3. First, firms with 25 or fewer employees are exempted from the advertising requirement, as many of such small businesses do not necessarily have sophisticated HR management to respond to many applications. One could argue it should be 20 or 30, in our judgment, in discussions with the tripartite partners, 25 will be the number to start off with. More importantly, however, applying the FCF to the larger firms will yield the greatest benefit, given that they employ most of the EP holders and they generally offer jobs which are more sought after by Singaporeans. In percentage terms as highlighted in the FAQs, when we released the information on the FCF, 25 or fewer employees for firms such as these contend for about 25% of all the EP holders.
  4. So essentially, those firms larger than 25 and above employers cater for about 75% of all EP holders.
  5. Secondly, jobs paying a salary of $12,000 and above a month are also exempted from the advertising requirement. This is essentially because advertising for jobs such as these is usually done in a different manner. Furthermore, such jobs cover only 5% of the local workforce, and hence, the vast majority of jobs would be covered by the advertising requirement.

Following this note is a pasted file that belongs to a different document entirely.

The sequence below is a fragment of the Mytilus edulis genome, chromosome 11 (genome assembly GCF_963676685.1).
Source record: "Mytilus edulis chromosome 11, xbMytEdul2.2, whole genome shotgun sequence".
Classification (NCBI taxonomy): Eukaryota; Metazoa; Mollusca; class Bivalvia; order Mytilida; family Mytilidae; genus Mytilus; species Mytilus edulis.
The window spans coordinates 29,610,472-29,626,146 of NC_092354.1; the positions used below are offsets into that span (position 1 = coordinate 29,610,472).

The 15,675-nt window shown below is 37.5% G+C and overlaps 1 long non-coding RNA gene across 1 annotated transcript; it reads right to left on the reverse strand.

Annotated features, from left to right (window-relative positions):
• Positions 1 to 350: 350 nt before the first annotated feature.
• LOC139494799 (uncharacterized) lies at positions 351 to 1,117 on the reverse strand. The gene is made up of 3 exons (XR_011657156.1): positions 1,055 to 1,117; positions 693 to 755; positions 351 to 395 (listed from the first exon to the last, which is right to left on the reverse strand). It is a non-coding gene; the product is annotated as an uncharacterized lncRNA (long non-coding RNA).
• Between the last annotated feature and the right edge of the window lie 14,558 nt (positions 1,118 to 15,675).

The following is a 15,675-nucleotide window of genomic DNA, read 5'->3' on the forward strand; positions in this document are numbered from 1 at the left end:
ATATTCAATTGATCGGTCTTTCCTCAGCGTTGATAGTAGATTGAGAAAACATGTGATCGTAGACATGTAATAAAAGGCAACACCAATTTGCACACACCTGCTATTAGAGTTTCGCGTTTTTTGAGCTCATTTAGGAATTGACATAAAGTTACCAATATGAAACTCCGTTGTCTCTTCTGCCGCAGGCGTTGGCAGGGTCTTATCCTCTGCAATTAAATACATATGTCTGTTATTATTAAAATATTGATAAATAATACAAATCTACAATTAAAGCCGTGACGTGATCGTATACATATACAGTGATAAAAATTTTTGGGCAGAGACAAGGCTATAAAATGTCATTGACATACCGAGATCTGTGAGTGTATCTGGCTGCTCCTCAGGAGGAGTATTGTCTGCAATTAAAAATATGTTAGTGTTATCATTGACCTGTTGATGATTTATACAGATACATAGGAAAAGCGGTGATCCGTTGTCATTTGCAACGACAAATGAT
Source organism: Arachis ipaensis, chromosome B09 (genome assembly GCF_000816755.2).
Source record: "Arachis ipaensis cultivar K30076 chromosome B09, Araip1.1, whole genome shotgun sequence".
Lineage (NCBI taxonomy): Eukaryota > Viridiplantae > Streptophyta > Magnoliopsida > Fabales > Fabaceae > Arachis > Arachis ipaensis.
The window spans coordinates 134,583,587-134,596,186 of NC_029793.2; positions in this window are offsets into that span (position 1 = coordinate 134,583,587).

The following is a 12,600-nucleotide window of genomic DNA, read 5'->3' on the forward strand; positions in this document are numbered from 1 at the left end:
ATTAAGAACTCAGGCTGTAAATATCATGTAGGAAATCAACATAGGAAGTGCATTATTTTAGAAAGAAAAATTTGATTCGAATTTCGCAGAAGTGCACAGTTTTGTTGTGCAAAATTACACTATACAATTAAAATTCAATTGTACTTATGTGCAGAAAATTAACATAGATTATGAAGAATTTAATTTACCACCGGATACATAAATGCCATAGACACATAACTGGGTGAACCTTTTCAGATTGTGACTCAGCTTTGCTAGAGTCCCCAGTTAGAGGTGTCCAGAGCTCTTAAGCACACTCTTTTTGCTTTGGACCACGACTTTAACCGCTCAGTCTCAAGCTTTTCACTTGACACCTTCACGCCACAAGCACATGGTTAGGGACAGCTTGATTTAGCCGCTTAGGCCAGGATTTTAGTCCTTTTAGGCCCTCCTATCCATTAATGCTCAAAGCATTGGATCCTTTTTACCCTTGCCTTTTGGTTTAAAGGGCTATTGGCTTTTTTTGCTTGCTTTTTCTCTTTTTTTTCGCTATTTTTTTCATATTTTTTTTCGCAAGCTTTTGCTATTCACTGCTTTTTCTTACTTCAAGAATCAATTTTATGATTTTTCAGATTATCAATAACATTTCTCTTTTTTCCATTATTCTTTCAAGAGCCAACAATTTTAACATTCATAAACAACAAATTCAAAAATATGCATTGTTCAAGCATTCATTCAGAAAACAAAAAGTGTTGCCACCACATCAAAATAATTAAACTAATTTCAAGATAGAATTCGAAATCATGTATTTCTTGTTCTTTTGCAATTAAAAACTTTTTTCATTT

6. Third, we have not applied the advertising requirement for rank and file jobs, because there are other tools such as levies and dependency ratio ceilings which will spur firms to search for suitable Singaporeans before applying for S Pass or Work Permit.
  7. Nonetheless, we will monitor the implementation of the FCF closely, and make adjustments to the exemption framework as necessary.
  8. While there are some exemptions to the advertising requirement, let me reiterate that there are no exemptions to the need for firms to consider Singaporeans fairly. MOM will impose greater scrutiny on firms with a low proportion of Singaporeans at the PME level for its industry – whether they are small firms, or have all jobs paying above $12,000.